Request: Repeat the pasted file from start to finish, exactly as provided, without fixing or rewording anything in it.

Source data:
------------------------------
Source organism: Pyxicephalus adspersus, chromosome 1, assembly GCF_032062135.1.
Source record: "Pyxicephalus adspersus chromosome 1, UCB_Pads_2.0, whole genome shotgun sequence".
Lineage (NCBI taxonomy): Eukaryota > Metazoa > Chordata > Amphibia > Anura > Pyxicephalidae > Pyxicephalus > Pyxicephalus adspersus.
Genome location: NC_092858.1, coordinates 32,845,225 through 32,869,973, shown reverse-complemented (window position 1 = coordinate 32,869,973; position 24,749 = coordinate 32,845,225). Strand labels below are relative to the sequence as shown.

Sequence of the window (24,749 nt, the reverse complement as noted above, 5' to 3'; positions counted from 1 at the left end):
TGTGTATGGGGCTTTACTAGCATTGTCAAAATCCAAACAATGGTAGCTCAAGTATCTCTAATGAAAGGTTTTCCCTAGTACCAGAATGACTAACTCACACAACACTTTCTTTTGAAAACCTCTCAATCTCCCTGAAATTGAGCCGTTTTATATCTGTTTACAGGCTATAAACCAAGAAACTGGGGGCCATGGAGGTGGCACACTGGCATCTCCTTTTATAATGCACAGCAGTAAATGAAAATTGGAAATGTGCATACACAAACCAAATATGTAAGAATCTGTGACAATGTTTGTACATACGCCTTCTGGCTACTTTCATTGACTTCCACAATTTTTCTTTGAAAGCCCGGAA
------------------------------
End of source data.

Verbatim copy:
Source organism: Pyxicephalus adspersus, chromosome 1, assembly GCF_032062135.1.
Source record: "Pyxicephalus adspersus chromosome 1, UCB_Pads_2.0, whole genome shotgun sequence".
Lineage (NCBI taxonomy): Eukaryota > Metazoa > Chordata > Amphibia > Anura > Pyxicephalidae > Pyxicephalus > Pyxicephalus adspersus.
Genome location: NC_092858.1, coordinates 32,845,225 through 32,869,973, shown reverse-complemented (window position 1 = coordinate 32,869,973; position 24,749 = coordinate 32,845,225). Strand labels below are relative to the sequence as shown.

Sequence of the window (24,749 nt, the reverse complement as noted above, 5' to 3'; positions counted from 1 at the left end):
TGTGTATGGGGCTTTACTAGCATTGTCAAAATCCAAACAATGGTAGCTCAAGTATCTCTAATGAAAGGTTTTCCCTAGTACCAGAATGACTAACTCACACAACACTTTCTTTTGAAAACCTCTCAATCTCCCTGAAATTGAGCCGTTTTATATCTGTTTACAGGCTATAAACCAAGAAACTGGGGGCCATGGAGGTGGCACACTGGCATCTCCTTTTATAATGCACAGCAGTAAATGAAAATTGGAAATGTGCATACACAAACCAAATATGTAAGAATCTGTGACAATGTTTGTACATACGCCTTCTGGCTACTTTCATTGACTTCCACAATTTTTCTTTGAAAGCCCGGAA